• Is there a way of searching for stubs?
    • The English Wikipedia has about 3 million ‘stub’ articles – pages which are very short and need more information. These are categorised by hand. You can navigate round them by searching for ‘category:subject stubs’, replacing ‘subject’ with the topic you’re interested in. For example if you search for ‘category:history stubs’ you will be given a list of results for various categories, including ‘Category:History stubs‘. Some categories are enormous and will have lots of sub-categories, so it helps to click around and explore what’s in there.

  • Can you set up alerts for when pages are updated?
    • Wikipedia lets you create your own feed of edits to pages you’re interested in. This is reached by clicking on the ‘watchlist‘ button in the top right of your screen when you’re logged in. Pages you created are automatically added to your watchlist. You can add any other page you’re interested in by clicking on the star icon just to the left of the search box.

Editing Wikipedia pages

  • How do I get started?
    • Check the join page for tips on how to join DWN and go about making your first edit.
    • Find more guidance on editing and creating Wikipedia pages on our guidance page.

  • In what way am I qualified to write and edit articles on topics that are seen as biased and academically unreliable?
    • If you don’t feel comfortable writing about something in particular, there is no expectation for you to do so. If, however, you have carried out thorough research and can provide citations for whatever you add to Wikipedia, there is no reason to feel under-qualified. After all, we are the people that are here to remove the biases. If in doubt, reach out to other DWN members for support or possible collaboration.

  • Do I need to be ‘autoconfirmed’ in order to edit a Wikipedia page?
    • Autoconfirmation generally occurs when a user has contributed 10 edits and their account is at least 4 days old. Some restrictions may be in place until you reach these milestones, however even editing a draft page will count towards this.

  • If I upload my own image, does it belong to Wikipedia or do I retain my own copyright?
    • In short, content which you upload onto Wikipedia Commons must be licensed under a free license. However, please note the following from this page on reusing content outside Wikipedia:
      • “The Wikimedia Foundation owns almost none of the content on Wikimedia sites — the content is owned, instead, by the individual creators of it. However, almost all content hosted on Wikimedia Commons may be freely reused subject to certain restrictions (in many cases). “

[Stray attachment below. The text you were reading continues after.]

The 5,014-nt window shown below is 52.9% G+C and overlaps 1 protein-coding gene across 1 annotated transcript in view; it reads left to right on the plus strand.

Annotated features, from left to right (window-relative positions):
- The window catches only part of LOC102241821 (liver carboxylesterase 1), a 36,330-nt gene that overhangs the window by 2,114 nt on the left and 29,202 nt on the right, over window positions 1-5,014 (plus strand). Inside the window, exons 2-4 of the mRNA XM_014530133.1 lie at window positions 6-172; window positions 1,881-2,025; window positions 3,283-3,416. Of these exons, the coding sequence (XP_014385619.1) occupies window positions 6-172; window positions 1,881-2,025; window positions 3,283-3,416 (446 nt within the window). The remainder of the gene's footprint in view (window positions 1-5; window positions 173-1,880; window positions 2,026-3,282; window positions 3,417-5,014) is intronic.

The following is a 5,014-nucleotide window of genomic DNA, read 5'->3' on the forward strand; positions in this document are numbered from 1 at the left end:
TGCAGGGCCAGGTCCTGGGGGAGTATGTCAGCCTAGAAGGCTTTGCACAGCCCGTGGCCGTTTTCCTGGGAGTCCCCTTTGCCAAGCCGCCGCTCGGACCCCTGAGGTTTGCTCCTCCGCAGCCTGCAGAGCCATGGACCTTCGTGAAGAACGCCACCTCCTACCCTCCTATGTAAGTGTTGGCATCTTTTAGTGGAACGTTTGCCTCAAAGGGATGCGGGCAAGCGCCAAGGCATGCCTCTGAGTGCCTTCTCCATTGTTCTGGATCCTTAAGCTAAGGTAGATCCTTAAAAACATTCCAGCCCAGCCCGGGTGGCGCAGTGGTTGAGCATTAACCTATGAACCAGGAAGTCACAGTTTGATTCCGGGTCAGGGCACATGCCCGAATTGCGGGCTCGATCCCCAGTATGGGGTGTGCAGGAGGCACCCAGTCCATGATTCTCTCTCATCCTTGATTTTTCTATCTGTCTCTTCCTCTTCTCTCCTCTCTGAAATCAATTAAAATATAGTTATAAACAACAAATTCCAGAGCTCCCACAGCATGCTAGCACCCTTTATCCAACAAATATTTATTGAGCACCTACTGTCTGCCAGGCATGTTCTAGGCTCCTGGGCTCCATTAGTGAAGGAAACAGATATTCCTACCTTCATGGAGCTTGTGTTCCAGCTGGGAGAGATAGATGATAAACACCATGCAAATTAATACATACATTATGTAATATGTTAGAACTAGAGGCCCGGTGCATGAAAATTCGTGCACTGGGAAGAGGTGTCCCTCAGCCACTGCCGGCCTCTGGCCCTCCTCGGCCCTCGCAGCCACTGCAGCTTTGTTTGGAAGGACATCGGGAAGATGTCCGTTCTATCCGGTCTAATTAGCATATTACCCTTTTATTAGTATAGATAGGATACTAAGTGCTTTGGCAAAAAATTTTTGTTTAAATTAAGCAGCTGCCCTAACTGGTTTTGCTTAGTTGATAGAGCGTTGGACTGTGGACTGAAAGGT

• Copyright law is complicated and nuanced – we suggest checking here before uploading for more detailed information related to your needs. If in doubt, get in touch!
    • This online module will guide you through the process of uploading.

  • Can I upload an image of an identifiable person? Do I need a model release?
    • According to this resource on identifiable subjects:
      • “The subject’s consent is usually needed for publishing a photograph of an identifiable individual taken in a private place, and Commons expects this even if local laws do not require it.”

  • How long does it take for the writing/images to be reviewed and approved etc?
    • Once you publish any changes or edits to existing pages they will go live immediately; you are your own reviewer!
    • New pages you have drafted will be reviewed by experienced editors. Once approved, it could take some weeks or months before they appear in search engines. Ways to speed this up are detailed on the guidance page.
    • You are welcome to share your works in progress with us. Whether you want some help or advice before your edits go live or you just want to share what you’ve achieved, we’d love to see and add it to the DWN examples page!

  • Can more than one person work on an article at the same time?
    • Yes! We absolutely encourage collaboration.
    • How you coordinate collaboration is up to you; it might be that you take on individual research/editing responsibilities or that each collaborator edits the page as and when they have something to add.
    • If you need any support with collaboration, please get in touch.

  • I’m not sure if my edit is up to standard; can you check it?

  • I have a technical issue or question about editing
    • Again, you can seek technical help by connecting with other DWN members or by emailing Lucy on l.panesar@lcc.arts.ac.uk.